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DW propagation velocity

DW propagation velocity

DW propagation velocity

Where can one find domain wall propagation velocity for materials like soft/hard ferrites or electrical steel? Nothing fancy or nanoscale, only regular magnetic flux paths.
It must depend on grade and composition but it's strange that doesn't get specified. Or is there an other name to look for?
I've seen papers refering to values of 1000 m.s in some alloys. Thats gives an idea what to expect, but surely that will change for orders of magnitude from one to another.
Do you have pointer to figures, please?

RE: DW propagation velocity

It is pretty fast. You might find some information about it in papers discussing Barkhausen signals.

RE: DW propagation velocity

It depends on the microstructure and applied fields. 1000m/s seems un-realistic, too fast. but I am not very sure if it can incur in some special alloys. i think the normal speed is at millmeter scale per second. Before Barkhausen jumps, DW movement shoud be pretty slow, even at Barkhausen period, it is unlikely jump to 1000 m /s, otherwise, we will not be able to mesure the steps (jumps) from the magnetization curve, since the measurement (signal pick up) takes time.

I have ever found that, for permenent magnets, VSM measurement gave a higher coercivity than SQUID. That was because VSM normally is set up to pick up data points faster than SQUID. That could also mean the measurment speed is faster than domain wall propagation or domain reversal process. so mm/s scale sounds more realistic to me.

RE: DW propagation velocity

Domain wall velocity as such is an un-important or a minor variable. Where wall motion can be identified in the devices you indicate, maximum velocities are on the order of 100 m/s at best. Other mechanisms quickly dominate the flux reveral process and are much faster.

RE: DW propagation velocity

MagBen, you seem to be implying the "coercivity" is exclusive to domain wall motion. Seems that the flux reversal process taken as a sample average is a bit more involved.

RE: DW propagation velocity

The manipulation of Hc seems to be more related to reversal. For permanent magnets, domain wall pinning mechanism for Hc seems to be more popular than nucleation and reversal. This a different topic, but may related to domain wall displacement.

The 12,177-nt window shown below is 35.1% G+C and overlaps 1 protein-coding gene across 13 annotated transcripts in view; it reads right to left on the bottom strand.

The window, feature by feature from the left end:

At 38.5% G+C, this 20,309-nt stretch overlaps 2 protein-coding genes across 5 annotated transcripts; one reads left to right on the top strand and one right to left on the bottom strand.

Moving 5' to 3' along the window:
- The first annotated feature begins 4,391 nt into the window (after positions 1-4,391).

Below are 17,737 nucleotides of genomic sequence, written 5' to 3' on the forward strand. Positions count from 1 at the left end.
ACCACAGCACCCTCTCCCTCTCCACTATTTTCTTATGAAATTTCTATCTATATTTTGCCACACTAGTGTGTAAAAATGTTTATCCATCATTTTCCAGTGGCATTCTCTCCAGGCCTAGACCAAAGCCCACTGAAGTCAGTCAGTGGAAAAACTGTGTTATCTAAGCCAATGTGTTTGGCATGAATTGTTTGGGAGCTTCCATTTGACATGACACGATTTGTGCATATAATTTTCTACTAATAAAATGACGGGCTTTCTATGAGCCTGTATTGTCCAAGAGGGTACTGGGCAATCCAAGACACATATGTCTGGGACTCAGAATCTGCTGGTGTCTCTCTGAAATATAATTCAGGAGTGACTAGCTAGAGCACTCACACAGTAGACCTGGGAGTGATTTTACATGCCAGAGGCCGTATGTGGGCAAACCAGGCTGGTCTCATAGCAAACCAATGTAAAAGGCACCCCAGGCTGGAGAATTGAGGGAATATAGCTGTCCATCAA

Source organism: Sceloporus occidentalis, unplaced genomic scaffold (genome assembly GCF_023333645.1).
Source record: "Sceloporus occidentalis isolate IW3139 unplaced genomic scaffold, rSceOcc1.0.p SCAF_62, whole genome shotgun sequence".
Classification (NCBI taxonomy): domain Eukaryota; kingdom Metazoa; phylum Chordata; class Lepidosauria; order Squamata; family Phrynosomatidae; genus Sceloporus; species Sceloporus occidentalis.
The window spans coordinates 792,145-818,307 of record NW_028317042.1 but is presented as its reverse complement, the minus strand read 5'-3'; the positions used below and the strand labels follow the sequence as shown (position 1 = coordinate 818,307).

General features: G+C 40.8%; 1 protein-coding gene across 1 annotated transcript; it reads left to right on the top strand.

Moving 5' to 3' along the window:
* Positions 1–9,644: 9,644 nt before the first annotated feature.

I personally never measured speed of DW, but i did read some research papers saying it was a couple of mm/s. But i cannot say 100 m/s is impossible.

RE: DW propagation velocity

The 100 m/s is a typical maximum at which a domain wall can even be defined. In transformer steels, eddy currents reduce it considerably. Regardless, the velocity itself is not a useful characterization of the material.

RE: DW propagation velocity

Thanks for pointing to Barkhausen effect, it yeld interesting reading. Seems like domain-wall velocity wasn't relevant. I lack a LOT of knowledge on magnetic and get things mixed up.
The question came from an attempt to understand why some poorly designed transformers with long cores show a voltage phase shift on secondary, seen when operated had higher frequency than designed for. An effect happening at about 20 to 100 m/s looked as a good candidate for that empiric and pagan interpretation censored

RE: DW propagation velocity

If you take a look at the equivalent circuit of a transformer (internet search is simple enough), the source of your phase shift will be come more evident.

For frequencies well above the thransormer design condiiton, you will also need to include the winding capacitances, etc.

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